|Who needs it?||Anyone who owns a property, like a house, condo, apartment, or mobile home||Anyone who has financial obligations in their life or dependants who rely on their income|
|What does it cover?||Protects your home and personal belongings from damage and burglary and covers you in the event you are sued for damage or injury to someone else||Covers most types of death. Beneficieries can typically spend the death benefit however they need to, like for everyday expenses, monthly bills, co-signed debts, end of life expenses, and more|
|How does it work?||Pay a premium monthly, bi-annually, or annually. After a loss, you can file a claim with your homeowners insurance company and if approved they reimburse you for it||Term life insurance: Pay premiums for a predetermined number of years. If you die within your policy's term limits your beneficiaries receive a death benefit to spend however they need. If you outlive it, the policy ends. Permanent life insurance: Pay premiums indefinitely, and your policy doesn’t expire|
|How much does it cost?||The average annual homeowners insurance premium is $1,211, but cost will vary based on how much coverage you buy, the age and build of your home, what ZIP code you live in, and more||Life insurance policy costs vary depending on your age, health, lifestyle choices, and how much coverage you need. Term life insurance policies are cheaper than permanent life insurance policies|
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If you die before your mortgage is paid off, your beneficiaries can use the death benefit from your life insurance policy to pay off the remainder of your mortgage. Homeowners insurance would not cover the remainder of your mortgage after you die, and your beneficiaries may need to transfer the homeowners policy to their name and continue paying it if they stay in the home. However, homeowners insurance policies can easily be canceled, so they can always end the policy if they sell the home.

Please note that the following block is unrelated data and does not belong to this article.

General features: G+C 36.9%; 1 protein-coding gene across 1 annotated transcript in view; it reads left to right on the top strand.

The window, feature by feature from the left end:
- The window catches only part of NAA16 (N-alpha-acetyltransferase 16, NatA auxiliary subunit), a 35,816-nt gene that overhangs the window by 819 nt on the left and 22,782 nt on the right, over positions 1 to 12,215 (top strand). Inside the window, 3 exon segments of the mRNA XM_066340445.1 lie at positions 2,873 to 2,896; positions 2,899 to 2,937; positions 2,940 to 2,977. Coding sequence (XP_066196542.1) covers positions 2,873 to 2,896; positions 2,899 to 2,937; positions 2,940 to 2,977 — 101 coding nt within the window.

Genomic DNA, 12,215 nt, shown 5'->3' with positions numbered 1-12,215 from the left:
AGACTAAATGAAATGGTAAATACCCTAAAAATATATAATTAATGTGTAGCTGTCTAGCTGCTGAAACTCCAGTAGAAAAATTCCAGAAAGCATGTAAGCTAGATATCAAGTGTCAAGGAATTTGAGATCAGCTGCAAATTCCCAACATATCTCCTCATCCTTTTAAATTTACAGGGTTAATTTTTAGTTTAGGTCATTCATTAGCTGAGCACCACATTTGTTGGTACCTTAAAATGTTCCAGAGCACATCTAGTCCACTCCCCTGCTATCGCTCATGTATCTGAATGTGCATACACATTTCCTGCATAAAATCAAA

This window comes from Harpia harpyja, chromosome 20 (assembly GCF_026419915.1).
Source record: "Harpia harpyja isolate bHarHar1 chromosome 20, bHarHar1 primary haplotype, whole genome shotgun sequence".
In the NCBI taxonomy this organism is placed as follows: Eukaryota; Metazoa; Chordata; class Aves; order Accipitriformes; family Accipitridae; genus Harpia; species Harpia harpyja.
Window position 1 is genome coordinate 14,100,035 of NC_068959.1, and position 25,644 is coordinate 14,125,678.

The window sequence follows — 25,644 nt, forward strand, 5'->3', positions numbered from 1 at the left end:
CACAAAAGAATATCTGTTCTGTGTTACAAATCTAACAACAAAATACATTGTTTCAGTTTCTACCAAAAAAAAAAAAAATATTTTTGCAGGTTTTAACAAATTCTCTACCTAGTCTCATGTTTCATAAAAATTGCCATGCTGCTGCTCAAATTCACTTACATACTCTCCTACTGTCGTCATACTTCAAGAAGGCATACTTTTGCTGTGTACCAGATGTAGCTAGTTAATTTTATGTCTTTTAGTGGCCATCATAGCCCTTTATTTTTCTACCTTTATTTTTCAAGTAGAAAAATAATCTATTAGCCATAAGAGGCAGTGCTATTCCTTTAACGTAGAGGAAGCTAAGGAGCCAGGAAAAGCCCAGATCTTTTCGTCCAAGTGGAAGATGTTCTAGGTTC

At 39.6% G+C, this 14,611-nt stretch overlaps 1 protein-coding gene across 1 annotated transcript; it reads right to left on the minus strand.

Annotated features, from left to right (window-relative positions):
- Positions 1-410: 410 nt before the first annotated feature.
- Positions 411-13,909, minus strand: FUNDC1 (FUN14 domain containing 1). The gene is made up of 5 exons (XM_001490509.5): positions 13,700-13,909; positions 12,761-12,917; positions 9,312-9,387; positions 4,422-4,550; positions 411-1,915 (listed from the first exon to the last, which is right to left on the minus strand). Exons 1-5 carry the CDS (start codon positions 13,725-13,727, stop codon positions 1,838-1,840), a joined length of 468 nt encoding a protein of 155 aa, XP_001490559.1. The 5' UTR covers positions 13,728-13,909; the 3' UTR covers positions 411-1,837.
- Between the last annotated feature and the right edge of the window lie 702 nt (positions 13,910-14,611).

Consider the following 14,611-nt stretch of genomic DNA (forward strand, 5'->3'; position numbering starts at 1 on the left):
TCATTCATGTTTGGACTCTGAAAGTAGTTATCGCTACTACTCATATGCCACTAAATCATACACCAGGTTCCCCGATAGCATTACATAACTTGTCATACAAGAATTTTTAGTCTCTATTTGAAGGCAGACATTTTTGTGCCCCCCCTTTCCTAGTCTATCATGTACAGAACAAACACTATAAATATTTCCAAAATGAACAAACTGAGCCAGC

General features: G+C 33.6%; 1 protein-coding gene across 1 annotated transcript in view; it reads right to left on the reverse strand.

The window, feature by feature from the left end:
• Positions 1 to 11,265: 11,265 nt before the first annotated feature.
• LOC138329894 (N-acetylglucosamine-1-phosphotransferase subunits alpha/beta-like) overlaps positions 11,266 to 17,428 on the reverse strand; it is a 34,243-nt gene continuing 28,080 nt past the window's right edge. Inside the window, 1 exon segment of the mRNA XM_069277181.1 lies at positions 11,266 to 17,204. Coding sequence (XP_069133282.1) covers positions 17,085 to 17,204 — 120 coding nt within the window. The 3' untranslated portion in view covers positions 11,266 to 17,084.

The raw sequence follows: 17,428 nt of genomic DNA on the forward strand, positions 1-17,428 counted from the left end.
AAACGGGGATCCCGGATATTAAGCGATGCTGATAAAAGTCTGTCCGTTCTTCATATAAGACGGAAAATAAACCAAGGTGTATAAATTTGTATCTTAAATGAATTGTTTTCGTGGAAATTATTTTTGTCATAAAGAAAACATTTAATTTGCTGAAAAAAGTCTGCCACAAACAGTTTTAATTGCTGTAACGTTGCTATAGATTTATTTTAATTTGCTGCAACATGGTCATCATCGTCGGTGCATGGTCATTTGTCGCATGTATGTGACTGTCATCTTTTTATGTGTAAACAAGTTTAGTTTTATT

Mortgage protection insurance (MPI) is a type of life insurance that is designed to pay off your mortgage if you die. MPI is similar to term life insurance, however the benefactor is typically the mortgage lender, not your loved ones, so the death benefit goes directly to the mortgage lender.
MPI policies also go down over time to match your mortgage payments, meaning the more you pay off your mortgage while you’re alive, the more your MPI death benefit decreases. Because term life insurance can be used to pay off your mortgage, it may be unnecessary to purchase mortgage protection insurance in addition.
Read more about mortgage protection insurance here.
Yes, term life insurance can be used to pay homeowners insurance bills. Once the death benefit is paid out, beneficiaries can typically use the money however they see fit, whether that is paying off a mortgage or paying for homeowners insurance. It’s recommended that you notify a homeowners insurance company as soon as possible if the policyholder passes away.
The insurer may switch the policy over to whoever inherits the home. Homeowners insurance is not required by law, but most mortgage lenders will require you to keep a homeowners insurance policy in-force, so the benefactor will likely need to continue paying for it even if they put the house on the market.
Kara McGinley is an insurance editor at Policygenius, specializing in home, auto and renters insurance. She previously worked as a freelance writer and copywriter, and has been writing about insurance since 2019. Kara is an expert at making complicated topics like property insurance simple to understand. Her work can be found in Teen Vogue, The Culture Crush, and more.